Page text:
Su Lum: Slumming
September 14, 2010
When winter arrives, which it does all too frequently as I advance in years (turn around and it’s Christmas again!), what I miss the most are the fresh, ripe tomatoes from the Farmer’s Market.
My mother used to raise large crops of tomatoes in our garden in New Jersey, and I remember slithering between the rows, feasting on the sweetest and ripest right off the vine. It was a hard act to follow, but Colorado produces some fine tomatoes, too, and between the middle of July and the end of September, we all enjoy a feast followed by an acute famine.
The tomatoes sold in the stores during the famine months resemble real tomatoes only in their color and shape. The old saying that if it looks like a duck, quacks like a duck and waddles like a duck, you’ve got yourself a duck, does not apply to tomatoes.
In the winter months, it might look like a tomato, feel like a tomato and, with the greenhouse varieties, even sport leaves and stems to add to the verisimilitude, but it’s not a tomato. It’s a tomato facsimile.
Canning tomatoes is a way to ward off the tomato deprivation syndrome, and it is really quite easy if you prepare for the coming dearth with a few pieces of inexpensive equipment, namely a canner and a supply of canning jars, both readily available in local hardware stores.
The jars come in quart and pint sizes – which you choose should depend on the size of your family, but for beginners I would recommend wide-mouth quarts.
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I get my tomatoes from the Okagawa stand at the Farmer’s Market, ordering a “box of canners” a week in advance and picking it up the following Saturday. A box of canners contains about 50 tomatoes, enough for twelve quarts (or 24 pints) of canned tomatoes and the entire operation will take only a couple of hours.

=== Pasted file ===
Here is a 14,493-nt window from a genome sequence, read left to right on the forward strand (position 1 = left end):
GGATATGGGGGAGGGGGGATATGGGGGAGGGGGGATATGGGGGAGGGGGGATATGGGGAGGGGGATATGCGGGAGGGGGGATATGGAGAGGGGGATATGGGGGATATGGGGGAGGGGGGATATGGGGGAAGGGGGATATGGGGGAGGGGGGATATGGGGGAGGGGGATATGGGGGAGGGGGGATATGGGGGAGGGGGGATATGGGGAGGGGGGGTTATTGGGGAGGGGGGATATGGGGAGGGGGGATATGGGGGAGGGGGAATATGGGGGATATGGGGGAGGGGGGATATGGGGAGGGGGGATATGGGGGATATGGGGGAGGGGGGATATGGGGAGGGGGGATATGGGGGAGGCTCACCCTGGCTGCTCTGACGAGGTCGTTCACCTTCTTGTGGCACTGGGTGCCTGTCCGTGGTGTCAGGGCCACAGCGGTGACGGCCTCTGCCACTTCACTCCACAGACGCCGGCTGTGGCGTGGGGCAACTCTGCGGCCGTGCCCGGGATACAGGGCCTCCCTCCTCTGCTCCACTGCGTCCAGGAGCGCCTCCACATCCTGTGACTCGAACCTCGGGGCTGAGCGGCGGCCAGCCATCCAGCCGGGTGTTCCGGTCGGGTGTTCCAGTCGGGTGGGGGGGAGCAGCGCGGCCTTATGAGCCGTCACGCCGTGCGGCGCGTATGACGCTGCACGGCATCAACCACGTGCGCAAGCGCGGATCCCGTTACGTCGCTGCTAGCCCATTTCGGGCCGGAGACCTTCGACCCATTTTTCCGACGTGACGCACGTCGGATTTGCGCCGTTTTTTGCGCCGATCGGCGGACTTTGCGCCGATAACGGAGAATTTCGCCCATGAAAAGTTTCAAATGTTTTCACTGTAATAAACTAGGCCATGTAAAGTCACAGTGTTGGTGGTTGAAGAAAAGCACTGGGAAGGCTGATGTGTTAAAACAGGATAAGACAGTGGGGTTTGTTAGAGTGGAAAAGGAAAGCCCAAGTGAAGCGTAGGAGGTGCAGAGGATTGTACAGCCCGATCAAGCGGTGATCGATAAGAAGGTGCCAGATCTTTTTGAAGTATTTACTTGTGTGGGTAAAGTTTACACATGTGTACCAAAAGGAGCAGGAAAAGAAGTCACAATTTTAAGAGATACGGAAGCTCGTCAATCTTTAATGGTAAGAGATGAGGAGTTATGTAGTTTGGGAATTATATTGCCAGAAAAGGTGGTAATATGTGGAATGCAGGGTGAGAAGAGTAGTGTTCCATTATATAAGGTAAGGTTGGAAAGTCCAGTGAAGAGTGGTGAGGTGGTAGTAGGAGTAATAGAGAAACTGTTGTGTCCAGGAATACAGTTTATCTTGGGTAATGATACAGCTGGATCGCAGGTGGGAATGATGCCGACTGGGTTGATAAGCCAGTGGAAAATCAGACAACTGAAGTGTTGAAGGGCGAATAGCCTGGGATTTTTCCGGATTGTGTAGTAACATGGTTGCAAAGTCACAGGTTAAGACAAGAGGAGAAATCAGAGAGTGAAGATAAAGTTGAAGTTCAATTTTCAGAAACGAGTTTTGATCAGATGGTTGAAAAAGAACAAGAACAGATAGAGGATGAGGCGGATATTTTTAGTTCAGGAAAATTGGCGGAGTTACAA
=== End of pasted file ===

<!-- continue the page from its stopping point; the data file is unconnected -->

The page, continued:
You begin by sterilizing the twelve glass quart jars in the large canning pot. Cram them in – they don’t have to be covered – cover the pot and boil them for twelve minutes.
Meanwhile, drop your delicious, ripe tomatoes – five or six at a time – into a different pot of boiling water. Boil for ten seconds or so, remove, and add more tomatoes until they have all been boiled.
If you’re good at multitasking, you can, while one batch is boiling, begin cutting the top core part out and peeling the tomatoes; the skin should peel off quickly with your fingernails. The aim is to end up with all the tomatoes peeled and twelve hot sterilized jars at the ready.
You then cram the whole tomatoes (this is why the wide-mouth jars are easier) into the jars, pushing them down with your fist, until the tomatoes fill the jar within a quarter-inch of the top.
Take a knife and run it around the inside of the jars, releasing any air pockets you can see, give it another shot with your fist, add a tablespoon of salt (you don’t need to stir), place on the lid and screw on the tops.
The lids and the screw tops come with your box of jars. They don’t need to be sterilized, but should be hot. I heat mine in a pot to boiling, then place the box in the sink.
Rubber gloves are handy for protecting your hands from the heat, both in squashing down the hot tomatoes and screwing on the tops.
The hot, sterilizing water is still in the canning pot, which comes with a metal basket that holds seven jars. Place the filled jars in the basket, lower the basket into the canning pot and boil the jars for 45 minutes. Repeat until all jars have been boiled, and you’re set for the winter (actually, they will last for years).
Since a box of canners will produce a dozen quarts, you’ll be finished in two boilings. My daughter Skye processed four boxes one recent Saturday ago, yielding 48 quarts, which would be a bit much for beginners!
Your canned tomatoes are a memory of summer days. Use them as you would any canned tomatoes (but they’re better), and they are even delicious cut up in salads or served whole with salad dressing when you’re feeling desperate in the face of the plastic tomatoes in the grocery stores during the long tomato drought.
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